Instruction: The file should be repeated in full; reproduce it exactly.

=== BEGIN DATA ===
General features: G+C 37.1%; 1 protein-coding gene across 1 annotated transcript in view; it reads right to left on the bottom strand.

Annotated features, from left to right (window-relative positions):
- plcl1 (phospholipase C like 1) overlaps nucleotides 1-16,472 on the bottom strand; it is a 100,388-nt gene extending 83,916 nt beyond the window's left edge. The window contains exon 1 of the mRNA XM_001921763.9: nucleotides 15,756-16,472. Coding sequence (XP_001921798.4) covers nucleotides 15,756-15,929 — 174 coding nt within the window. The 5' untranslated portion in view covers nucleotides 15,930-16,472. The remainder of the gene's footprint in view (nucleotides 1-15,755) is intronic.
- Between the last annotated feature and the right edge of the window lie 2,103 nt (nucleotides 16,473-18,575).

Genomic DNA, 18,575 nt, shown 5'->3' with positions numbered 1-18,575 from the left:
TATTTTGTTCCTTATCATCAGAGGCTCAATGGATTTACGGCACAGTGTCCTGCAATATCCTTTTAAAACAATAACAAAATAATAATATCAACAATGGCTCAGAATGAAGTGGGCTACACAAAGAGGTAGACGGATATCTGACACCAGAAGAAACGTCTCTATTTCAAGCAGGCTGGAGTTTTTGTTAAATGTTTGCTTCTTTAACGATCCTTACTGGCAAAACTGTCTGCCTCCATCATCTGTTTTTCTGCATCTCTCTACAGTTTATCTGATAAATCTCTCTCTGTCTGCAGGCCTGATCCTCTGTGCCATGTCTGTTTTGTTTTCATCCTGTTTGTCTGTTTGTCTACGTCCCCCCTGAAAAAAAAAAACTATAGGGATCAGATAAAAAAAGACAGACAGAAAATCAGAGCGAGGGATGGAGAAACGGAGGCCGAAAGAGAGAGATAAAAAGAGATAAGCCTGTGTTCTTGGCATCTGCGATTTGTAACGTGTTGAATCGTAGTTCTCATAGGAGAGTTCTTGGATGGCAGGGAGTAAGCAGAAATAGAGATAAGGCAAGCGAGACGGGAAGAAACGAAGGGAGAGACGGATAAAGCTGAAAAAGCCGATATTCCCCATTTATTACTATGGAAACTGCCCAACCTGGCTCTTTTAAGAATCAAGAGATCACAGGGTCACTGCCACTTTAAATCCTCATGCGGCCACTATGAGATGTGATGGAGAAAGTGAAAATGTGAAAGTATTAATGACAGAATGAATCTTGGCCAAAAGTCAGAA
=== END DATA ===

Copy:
General features: G+C 37.1%; 1 protein-coding gene across 1 annotated transcript in view; it reads right to left on the bottom strand.

Annotated features, from left to right (window-relative positions):
- plcl1 (phospholipase C like 1) overlaps nucleotides 1-16,472 on the bottom strand; it is a 100,388-nt gene extending 83,916 nt beyond the window's left edge. The window contains exon 1 of the mRNA XM_001921763.9: nucleotides 15,756-16,472. Coding sequence (XP_001921798.4) covers nucleotides 15,756-15,929 — 174 coding nt within the window. The 5' untranslated portion in view covers nucleotides 15,930-16,472. The remainder of the gene's footprint in view (nucleotides 1-15,755) is intronic.
- Between the last annotated feature and the right edge of the window lie 2,103 nt (nucleotides 16,473-18,575).

Genomic DNA, 18,575 nt, shown 5'->3' with positions numbered 1-18,575 from the left:
TATTTTGTTCCTTATCATCAGAGGCTCAATGGATTTACGGCACAGTGTCCTGCAATATCCTTTTAAAACAATAACAAAATAATAATATCAACAATGGCTCAGAATGAAGTGGGCTACACAAAGAGGTAGACGGATATCTGACACCAGAAGAAACGTCTCTATTTCAAGCAGGCTGGAGTTTTTGTTAAATGTTTGCTTCTTTAACGATCCTTACTGGCAAAACTGTCTGCCTCCATCATCTGTTTTTCTGCATCTCTCTACAGTTTATCTGATAAATCTCTCTCTGTCTGCAGGCCTGATCCTCTGTGCCATGTCTGTTTTGTTTTCATCCTGTTTGTCTGTTTGTCTACGTCCCCCCTGAAAAAAAAAAACTATAGGGATCAGATAAAAAAAGACAGACAGAAAATCAGAGCGAGGGATGGAGAAACGGAGGCCGAAAGAGAGAGATAAAAAGAGATAAGCCTGTGTTCTTGGCATCTGCGATTTGTAACGTGTTGAATCGTAGTTCTCATAGGAGAGTTCTTGGATGGCAGGGAGTAAGCAGAAATAGAGATAAGGCAAGCGAGACGGGAAGAAACGAAGGGAGAGACGGATAAAGCTGAAAAAGCCGATATTCCCCATTTATTACTATGGAAACTGCCCAACCTGGCTCTTTTAAGAATCAAGAGATCACAGGGTCACTGCCACTTTAAATCCTCATGCGGCCACTATGAGATGTGATGGAGAAAGTGAAAATGTGAAAGTATTAATGACAGAATGAATCTTGGCCAAAAGTCAGAA